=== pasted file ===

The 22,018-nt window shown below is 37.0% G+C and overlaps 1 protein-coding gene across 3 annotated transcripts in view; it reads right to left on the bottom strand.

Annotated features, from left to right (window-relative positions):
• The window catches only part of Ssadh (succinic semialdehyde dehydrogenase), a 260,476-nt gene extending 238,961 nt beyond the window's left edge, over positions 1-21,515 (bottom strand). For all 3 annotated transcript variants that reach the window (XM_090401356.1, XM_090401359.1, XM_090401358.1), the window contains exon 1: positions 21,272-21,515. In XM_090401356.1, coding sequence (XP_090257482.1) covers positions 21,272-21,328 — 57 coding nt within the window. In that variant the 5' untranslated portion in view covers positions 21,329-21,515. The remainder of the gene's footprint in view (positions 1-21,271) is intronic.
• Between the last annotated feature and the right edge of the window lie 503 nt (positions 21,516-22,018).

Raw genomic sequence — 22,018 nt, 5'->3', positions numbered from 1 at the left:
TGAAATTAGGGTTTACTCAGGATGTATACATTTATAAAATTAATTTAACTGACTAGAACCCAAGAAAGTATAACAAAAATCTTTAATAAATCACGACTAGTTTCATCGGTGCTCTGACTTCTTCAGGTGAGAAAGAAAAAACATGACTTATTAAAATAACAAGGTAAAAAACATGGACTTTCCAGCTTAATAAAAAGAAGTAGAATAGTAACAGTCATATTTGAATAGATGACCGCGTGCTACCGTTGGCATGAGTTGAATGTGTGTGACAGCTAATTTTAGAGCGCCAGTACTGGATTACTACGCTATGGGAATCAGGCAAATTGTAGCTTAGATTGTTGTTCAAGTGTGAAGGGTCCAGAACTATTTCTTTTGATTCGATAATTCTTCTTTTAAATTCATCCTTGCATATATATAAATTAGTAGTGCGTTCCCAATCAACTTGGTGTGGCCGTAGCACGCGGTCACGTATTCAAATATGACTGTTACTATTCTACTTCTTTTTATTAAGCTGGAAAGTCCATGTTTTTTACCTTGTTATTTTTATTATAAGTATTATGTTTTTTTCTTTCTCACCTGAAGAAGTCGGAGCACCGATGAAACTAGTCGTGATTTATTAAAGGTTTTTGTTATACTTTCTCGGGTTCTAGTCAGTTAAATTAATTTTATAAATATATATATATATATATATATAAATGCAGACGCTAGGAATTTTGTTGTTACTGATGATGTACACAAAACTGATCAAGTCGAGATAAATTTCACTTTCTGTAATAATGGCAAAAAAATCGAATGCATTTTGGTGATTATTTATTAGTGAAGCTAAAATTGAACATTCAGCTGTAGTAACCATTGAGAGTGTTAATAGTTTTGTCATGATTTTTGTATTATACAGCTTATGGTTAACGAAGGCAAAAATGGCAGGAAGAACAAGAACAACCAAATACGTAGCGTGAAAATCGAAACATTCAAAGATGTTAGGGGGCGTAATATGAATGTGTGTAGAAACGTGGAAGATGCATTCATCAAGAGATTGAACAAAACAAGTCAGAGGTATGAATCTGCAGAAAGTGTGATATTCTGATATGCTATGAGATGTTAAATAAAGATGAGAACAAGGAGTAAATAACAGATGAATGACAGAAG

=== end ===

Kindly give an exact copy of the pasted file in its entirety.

The 22,018-nt window shown below is 37.0% G+C and overlaps 1 protein-coding gene across 3 annotated transcripts in view; it reads right to left on the bottom strand.

Annotated features, from left to right (window-relative positions):
• The window catches only part of Ssadh (succinic semialdehyde dehydrogenase), a 260,476-nt gene extending 238,961 nt beyond the window's left edge, over positions 1-21,515 (bottom strand). For all 3 annotated transcript variants that reach the window (XM_090401356.1, XM_090401359.1, XM_090401358.1), the window contains exon 1: positions 21,272-21,515. In XM_090401356.1, coding sequence (XP_090257482.1) covers positions 21,272-21,328 — 57 coding nt within the window. In that variant the 5' untranslated portion in view covers positions 21,329-21,515. The remainder of the gene's footprint in view (positions 1-21,271) is intronic.
• Between the last annotated feature and the right edge of the window lie 503 nt (positions 21,516-22,018).

Raw genomic sequence — 22,018 nt, 5'->3', positions numbered from 1 at the left:
TGAAATTAGGGTTTACTCAGGATGTATACATTTATAAAATTAATTTAACTGACTAGAACCCAAGAAAGTATAACAAAAATCTTTAATAAATCACGACTAGTTTCATCGGTGCTCTGACTTCTTCAGGTGAGAAAGAAAAAACATGACTTATTAAAATAACAAGGTAAAAAACATGGACTTTCCAGCTTAATAAAAAGAAGTAGAATAGTAACAGTCATATTTGAATAGATGACCGCGTGCTACCGTTGGCATGAGTTGAATGTGTGTGACAGCTAATTTTAGAGCGCCAGTACTGGATTACTACGCTATGGGAATCAGGCAAATTGTAGCTTAGATTGTTGTTCAAGTGTGAAGGGTCCAGAACTATTTCTTTTGATTCGATAATTCTTCTTTTAAATTCATCCTTGCATATATATAAATTAGTAGTGCGTTCCCAATCAACTTGGTGTGGCCGTAGCACGCGGTCACGTATTCAAATATGACTGTTACTATTCTACTTCTTTTTATTAAGCTGGAAAGTCCATGTTTTTTACCTTGTTATTTTTATTATAAGTATTATGTTTTTTTCTTTCTCACCTGAAGAAGTCGGAGCACCGATGAAACTAGTCGTGATTTATTAAAGGTTTTTGTTATACTTTCTCGGGTTCTAGTCAGTTAAATTAATTTTATAAATATATATATATATATATATATAAATGCAGACGCTAGGAATTTTGTTGTTACTGATGATGTACACAAAACTGATCAAGTCGAGATAAATTTCACTTTCTGTAATAATGGCAAAAAAATCGAATGCATTTTGGTGATTATTTATTAGTGAAGCTAAAATTGAACATTCAGCTGTAGTAACCATTGAGAGTGTTAATAGTTTTGTCATGATTTTTGTATTATACAGCTTATGGTTAACGAAGGCAAAAATGGCAGGAAGAACAAGAACAACCAAATACGTAGCGTGAAAATCGAAACATTCAAAGATGTTAGGGGGCGTAATATGAATGTGTGTAGAAACGTGGAAGATGCATTCATCAAGAGATTGAACAAAACAAGTCAGAGGTATGAATCTGCAGAAAGTGTGATATTCTGATATGCTATGAGATGTTAAATAAAGATGAGAACAAGGAGTAAATAACAGATGAATGACAGAAG